People

Mary McLeod Bethune Portrait
Mary McLeod Bethune Portrait, 1949

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Mary McLeod Bethune


Mary McLeod Bethune used the power of education, political activism, and civil service to achieve racial and gender equality throughout the United States and the world. The first person in her family born free and the first person in her family afforded a formal education, Bethune emerged from abject poverty and oppression of the Reconstruction South to achieve greatness. Read More
 
Dr. Dorothy Boulding Ferebee Portrait
Dr. Dorothy Boulding Ferebee Portrait

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Dr. Dorothy Boulding Ferebee


In 1949 when Mary McLeod Bethune resigned from the presidency of the NCNW, she had selected Dr. Dorothy Boulding Ferebee, her personal physician and NCNW's national treasurer, to be her successor. Not surprisingly, Ferebee put increased emphasis on healthcare education. Read More
 
Vivian Carter Mason Portrait
Vivian Carter Mason Portrait

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Vivian Carter Mason


In November 1953, the NCNW elected Vivian Carter Mason as president. A graduate of the University of Chicago, Mason had been the first black female administrator in New York City's Department of Welfare. Read More
 
Dorothy Irene Height Portrait
Dorothy Irene Height Portrait

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Dorothy Irene Height


In 1957, Dorothy Irene Height, who had served for 20 years in various appointed positions with NCNW, became its fourth president. Height had the arduous task of leading NCNW during the early 1960s, a turbulent period of increased racial violence in the South as the Civil Rights Movement expanded. Read More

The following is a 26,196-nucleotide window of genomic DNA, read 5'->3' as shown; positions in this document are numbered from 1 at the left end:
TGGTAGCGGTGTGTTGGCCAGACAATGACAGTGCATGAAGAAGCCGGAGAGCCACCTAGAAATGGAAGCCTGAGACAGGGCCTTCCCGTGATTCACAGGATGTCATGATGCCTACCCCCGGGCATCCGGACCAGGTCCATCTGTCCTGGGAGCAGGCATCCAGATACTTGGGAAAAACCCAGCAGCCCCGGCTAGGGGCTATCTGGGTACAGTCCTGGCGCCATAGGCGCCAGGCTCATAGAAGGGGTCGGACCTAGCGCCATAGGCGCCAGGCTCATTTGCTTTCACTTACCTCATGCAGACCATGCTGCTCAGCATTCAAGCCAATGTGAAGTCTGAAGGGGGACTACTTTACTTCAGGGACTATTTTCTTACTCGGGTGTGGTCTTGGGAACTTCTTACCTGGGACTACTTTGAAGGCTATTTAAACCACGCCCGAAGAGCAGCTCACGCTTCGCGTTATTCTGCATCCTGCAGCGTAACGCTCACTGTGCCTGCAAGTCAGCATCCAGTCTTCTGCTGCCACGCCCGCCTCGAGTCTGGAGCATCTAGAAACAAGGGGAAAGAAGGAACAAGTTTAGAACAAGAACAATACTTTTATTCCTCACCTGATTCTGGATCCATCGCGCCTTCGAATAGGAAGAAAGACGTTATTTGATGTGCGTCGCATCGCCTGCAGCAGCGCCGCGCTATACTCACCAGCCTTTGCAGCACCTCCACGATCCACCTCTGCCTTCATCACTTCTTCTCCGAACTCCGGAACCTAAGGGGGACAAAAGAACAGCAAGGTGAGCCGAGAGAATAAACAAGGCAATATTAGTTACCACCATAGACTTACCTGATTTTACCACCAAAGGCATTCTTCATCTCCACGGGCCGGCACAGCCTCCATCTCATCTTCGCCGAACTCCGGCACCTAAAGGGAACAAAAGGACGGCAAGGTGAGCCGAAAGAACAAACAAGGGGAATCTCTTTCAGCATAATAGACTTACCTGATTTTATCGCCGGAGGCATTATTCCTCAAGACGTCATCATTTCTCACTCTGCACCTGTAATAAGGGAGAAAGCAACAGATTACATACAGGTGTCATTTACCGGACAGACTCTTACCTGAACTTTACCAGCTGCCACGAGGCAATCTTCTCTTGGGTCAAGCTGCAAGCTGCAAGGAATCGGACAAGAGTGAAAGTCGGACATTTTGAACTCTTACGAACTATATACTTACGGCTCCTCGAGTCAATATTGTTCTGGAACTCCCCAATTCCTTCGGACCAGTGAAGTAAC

Mary McLeod Bethune and NCNW Members
Mary McLeod Bethune and NCNW Members

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Women of the House


Since its founding in 1935, the National Council of Negro Women, Inc. (NCNW) has continued to serve as a beacon in the lives of African American women, their families, and communities throughout not only America, but the world. The same could also be said about the NCNW's first national headquarters, known as "Council House". From 1943 to 1966, many women came through its large, mahogany wood doors, to work tirelessly to institute change in American society. Some women, like Mrs. Bethune and her successors, were well-known, while others were not. Learn more about these amazing, barrier-breaking women below.

  • Jeanetta Welch Brown

  • Arabella Denniston

  • Sue Bailey Thurman

  • Dorothy Porter Wesley

  • Charlotte Hawkins Brown

  • Nannie Helen Burroughs

  • Mary Church Terrell

  • Sadie T.M. Alexander

  • Dovey Johnson Roundtree

  • Daisy Lampkin

  • Edith Sampson

  • First Lady Eleanor Roosevelt

  • Helen Gahagan Douglass

  • Madame Vijaya Lakshmi Pandit

  • Julia West Hamilton

  • Marjorie Stewart Joyner

  • Arenia C. Mallory

  • Mame Mason Higgins

  • Venice T. Spraggs

  • Ella Moten

  • Eunice Hunton Carter

  • Ruth Caston Mueller

  • Lois Mailou Jones

Last updated: February 25, 2021

Contact the Park

Mailing Address:

Mary McLeod Bethune Council House National Historic Site
1318 Vermont Avenue NW

Washington, DC 20005

Phone:

202-673-2402

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